World Series of Poker Europe

Cash Games at the WSOP: Getting Bigger and Better

Cash Games at the WSOP: Getting Bigger and Better 0001

In just one day, the landscape of the cash games at the Rio Convention Center has changed drastically. Along with the usual $2/5, $5/10, and $10/25 no-limit hold'em games, we witnessed the first $25/50 no-limit hold'em table, along with a very large $25/50 pot-limit Omaha game.

Limit hold'em tables made their return, with $4/8, $10/20, $20/40, $50/100, and $100/200 tables being spread, along with some $10/20 and $20/40 limit Omaha-8 or better tables introduced and a fun $20/40 B.O.T.E mixed game.

The most interesting table of the day, though, was the new $200/400 mixed game table. Featuring a mix of pot-limit Omaha, razz, 2-7 triple draw, and Omaha-8, the game included the likes of Josh Arieh and Robert Williamson, among others, hiding behind walls of black $100 chips. These players would coolly rake in thousand-dollar pots without so much as cracking a smile.

There was also a fairly big game spread in the high-stakes area of the Rio; a $75/150 Omaha-8 or better game. Fan favorite Marcel Luske stopped by and played for a bit, much to the pleasure of the railbirds watching.

The scene at the Rio so far, though, has been all about the medium- to high-stakes PLO and hold'em games, which are filled with younger players. Some of these games filled with up-and-coming players are incredibly social. For example, a $5/10 no-limit game filled with 20-somethings with fairly deep stacks featured a rule that everyone had to take table shots, along with a rotating masseuse who worked on each player. Looking around at the PLO tables, too, there were faces young enough to be checked for IDs filling many of the seats.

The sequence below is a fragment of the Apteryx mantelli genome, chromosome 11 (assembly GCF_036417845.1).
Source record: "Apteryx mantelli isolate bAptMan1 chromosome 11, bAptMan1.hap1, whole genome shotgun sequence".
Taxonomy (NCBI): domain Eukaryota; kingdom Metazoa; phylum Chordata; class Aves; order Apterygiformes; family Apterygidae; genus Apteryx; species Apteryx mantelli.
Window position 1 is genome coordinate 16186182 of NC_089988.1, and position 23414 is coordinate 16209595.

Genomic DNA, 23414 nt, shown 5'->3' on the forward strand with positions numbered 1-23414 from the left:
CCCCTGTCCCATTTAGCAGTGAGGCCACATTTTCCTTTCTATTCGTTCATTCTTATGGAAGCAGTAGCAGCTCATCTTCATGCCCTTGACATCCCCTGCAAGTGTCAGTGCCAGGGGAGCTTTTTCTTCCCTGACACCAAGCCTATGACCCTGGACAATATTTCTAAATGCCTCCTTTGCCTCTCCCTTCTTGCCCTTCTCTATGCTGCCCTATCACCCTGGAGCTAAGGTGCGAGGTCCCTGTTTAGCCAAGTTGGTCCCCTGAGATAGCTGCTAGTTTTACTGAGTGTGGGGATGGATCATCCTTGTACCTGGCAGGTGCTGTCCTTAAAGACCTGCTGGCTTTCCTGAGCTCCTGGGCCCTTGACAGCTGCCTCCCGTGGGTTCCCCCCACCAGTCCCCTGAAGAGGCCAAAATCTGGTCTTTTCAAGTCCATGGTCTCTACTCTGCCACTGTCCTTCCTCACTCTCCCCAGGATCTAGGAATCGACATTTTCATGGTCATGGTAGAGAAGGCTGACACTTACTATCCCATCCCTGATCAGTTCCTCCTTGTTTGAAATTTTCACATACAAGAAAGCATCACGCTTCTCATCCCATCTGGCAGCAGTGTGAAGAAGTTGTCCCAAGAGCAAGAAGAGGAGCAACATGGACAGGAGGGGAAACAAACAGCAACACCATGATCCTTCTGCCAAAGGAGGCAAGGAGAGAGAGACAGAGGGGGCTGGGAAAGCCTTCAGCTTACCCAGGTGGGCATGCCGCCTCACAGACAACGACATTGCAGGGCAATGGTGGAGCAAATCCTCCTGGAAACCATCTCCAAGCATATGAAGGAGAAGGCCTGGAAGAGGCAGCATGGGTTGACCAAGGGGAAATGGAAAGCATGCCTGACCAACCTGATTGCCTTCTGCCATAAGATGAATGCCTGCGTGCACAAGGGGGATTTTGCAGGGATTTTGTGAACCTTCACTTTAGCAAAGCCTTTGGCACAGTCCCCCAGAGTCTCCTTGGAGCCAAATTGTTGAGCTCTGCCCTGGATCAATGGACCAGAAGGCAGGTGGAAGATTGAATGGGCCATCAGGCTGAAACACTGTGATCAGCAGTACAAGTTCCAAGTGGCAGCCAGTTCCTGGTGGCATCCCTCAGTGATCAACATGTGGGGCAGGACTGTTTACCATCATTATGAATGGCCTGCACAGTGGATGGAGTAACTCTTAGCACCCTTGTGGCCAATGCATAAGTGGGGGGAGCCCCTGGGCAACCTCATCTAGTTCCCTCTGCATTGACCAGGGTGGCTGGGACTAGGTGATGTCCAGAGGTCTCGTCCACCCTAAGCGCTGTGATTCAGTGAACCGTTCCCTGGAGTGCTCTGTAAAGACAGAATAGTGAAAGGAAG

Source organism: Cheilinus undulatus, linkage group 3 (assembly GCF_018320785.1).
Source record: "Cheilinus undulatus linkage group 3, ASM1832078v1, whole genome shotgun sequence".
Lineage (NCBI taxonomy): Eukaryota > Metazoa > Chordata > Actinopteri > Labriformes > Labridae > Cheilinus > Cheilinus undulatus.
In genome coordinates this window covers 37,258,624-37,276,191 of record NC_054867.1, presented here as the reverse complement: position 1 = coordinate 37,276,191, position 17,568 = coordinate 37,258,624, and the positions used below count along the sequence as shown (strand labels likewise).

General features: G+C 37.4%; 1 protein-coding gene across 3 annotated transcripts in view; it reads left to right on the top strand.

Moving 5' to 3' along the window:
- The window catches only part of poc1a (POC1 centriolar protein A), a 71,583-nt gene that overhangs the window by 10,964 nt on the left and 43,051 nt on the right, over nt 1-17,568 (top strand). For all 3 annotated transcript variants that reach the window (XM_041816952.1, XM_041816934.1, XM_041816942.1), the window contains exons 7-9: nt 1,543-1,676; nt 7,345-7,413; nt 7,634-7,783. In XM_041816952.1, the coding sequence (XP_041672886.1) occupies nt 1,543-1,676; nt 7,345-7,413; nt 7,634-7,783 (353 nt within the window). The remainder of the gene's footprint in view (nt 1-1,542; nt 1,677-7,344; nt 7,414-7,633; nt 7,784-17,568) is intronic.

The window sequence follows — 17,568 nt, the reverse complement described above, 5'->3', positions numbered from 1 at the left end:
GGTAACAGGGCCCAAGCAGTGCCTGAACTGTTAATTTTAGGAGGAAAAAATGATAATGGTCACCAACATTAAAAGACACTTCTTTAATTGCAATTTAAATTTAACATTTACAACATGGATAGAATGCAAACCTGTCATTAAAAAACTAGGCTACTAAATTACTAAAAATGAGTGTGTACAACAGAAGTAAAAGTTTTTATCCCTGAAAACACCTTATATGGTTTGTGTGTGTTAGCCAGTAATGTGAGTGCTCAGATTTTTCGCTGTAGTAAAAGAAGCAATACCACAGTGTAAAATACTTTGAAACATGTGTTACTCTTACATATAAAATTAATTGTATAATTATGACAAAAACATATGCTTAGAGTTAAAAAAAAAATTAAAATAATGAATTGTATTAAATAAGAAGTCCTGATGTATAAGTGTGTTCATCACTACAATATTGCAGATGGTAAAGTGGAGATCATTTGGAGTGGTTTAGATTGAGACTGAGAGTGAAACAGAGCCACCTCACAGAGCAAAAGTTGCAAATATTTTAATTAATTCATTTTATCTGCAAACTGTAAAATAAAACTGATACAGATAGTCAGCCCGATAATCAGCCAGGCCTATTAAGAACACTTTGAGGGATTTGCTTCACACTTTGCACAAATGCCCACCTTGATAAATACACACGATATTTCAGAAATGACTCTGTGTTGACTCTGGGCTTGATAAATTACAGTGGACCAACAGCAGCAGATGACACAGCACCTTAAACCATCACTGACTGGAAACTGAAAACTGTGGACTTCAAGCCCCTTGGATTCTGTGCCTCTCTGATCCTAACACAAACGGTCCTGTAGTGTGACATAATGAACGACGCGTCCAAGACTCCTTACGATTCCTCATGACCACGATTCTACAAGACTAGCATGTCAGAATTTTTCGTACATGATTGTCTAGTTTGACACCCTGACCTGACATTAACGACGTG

With the quick-paced structure of the first heat of the $1,500 no-limit tournament today, the cash games were packed with players on tournament tilt who had just busted out. The inevitable bad beats and coolers that players faced in such a shallow tournament led to some very good action. One player who was still in the event sat down in my game during the dinner break and raised the first 15 hands he saw, exclaiming, "I've been playing so tight in that thing, I need to get some aggression out!"

Another fun development in this year's WSOP cash games has been the introduction of the All In energy drink. All In, which is a sponsor for this year's series, is providing complimentary energy drinks to players, creating an army of poker zombies that play throughout the night. Games are still going through the wee hours of the morning, with players who can't resist free energy drink warping from completely zoned out to fits of hyperactive energy.

All in all, the games are starting to get bigger, more exciting, and more packed. The World Series is just starting to gain steam, players haven't gone broke yet, and everyone is eager to see where this crazy ride is going to go next!

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